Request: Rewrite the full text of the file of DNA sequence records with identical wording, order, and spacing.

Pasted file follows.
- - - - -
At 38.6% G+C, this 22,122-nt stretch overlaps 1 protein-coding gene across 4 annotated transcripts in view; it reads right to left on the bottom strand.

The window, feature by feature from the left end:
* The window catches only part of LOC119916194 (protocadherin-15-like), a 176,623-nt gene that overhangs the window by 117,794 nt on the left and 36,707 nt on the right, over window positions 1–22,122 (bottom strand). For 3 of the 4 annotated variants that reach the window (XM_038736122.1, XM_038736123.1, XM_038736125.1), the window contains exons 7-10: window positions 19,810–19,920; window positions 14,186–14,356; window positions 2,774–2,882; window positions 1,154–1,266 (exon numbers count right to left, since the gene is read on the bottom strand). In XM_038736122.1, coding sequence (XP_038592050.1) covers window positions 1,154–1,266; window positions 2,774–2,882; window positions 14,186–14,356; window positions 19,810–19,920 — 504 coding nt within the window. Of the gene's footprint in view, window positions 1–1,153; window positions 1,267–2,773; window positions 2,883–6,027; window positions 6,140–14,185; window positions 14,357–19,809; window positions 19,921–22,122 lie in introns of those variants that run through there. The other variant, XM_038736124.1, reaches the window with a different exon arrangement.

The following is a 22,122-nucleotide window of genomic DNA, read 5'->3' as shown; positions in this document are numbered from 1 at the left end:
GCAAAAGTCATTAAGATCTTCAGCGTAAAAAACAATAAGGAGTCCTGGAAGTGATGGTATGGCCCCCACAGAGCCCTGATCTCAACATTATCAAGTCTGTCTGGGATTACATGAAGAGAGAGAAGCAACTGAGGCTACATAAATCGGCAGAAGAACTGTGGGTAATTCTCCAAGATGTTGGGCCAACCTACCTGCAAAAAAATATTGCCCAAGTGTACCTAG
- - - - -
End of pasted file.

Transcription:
At 38.6% G+C, this 22,122-nt stretch overlaps 1 protein-coding gene across 4 annotated transcripts in view; it reads right to left on the bottom strand.

The window, feature by feature from the left end:
* The window catches only part of LOC119916194 (protocadherin-15-like), a 176,623-nt gene that overhangs the window by 117,794 nt on the left and 36,707 nt on the right, over window positions 1–22,122 (bottom strand). For 3 of the 4 annotated variants that reach the window (XM_038736122.1, XM_038736123.1, XM_038736125.1), the window contains exons 7-10: window positions 19,810–19,920; window positions 14,186–14,356; window positions 2,774–2,882; window positions 1,154–1,266 (exon numbers count right to left, since the gene is read on the bottom strand). In XM_038736122.1, coding sequence (XP_038592050.1) covers window positions 1,154–1,266; window positions 2,774–2,882; window positions 14,186–14,356; window positions 19,810–19,920 — 504 coding nt within the window. Of the gene's footprint in view, window positions 1–1,153; window positions 1,267–2,773; window positions 2,883–6,027; window positions 6,140–14,185; window positions 14,357–19,809; window positions 19,921–22,122 lie in introns of those variants that run through there. The other variant, XM_038736124.1, reaches the window with a different exon arrangement.

The following is a 22,122-nucleotide window of genomic DNA, read 5'->3' as shown; positions in this document are numbered from 1 at the left end:
GCAAAAGTCATTAAGATCTTCAGCGTAAAAAACAATAAGGAGTCCTGGAAGTGATGGTATGGCCCCCACAGAGCCCTGATCTCAACATTATCAAGTCTGTCTGGGATTACATGAAGAGAGAGAAGCAACTGAGGCTACATAAATCGGCAGAAGAACTGTGGGTAATTCTCCAAGATGTTGGGCCAACCTACCTGCAAAAAAATATTGCCCAAGTGTACCTAG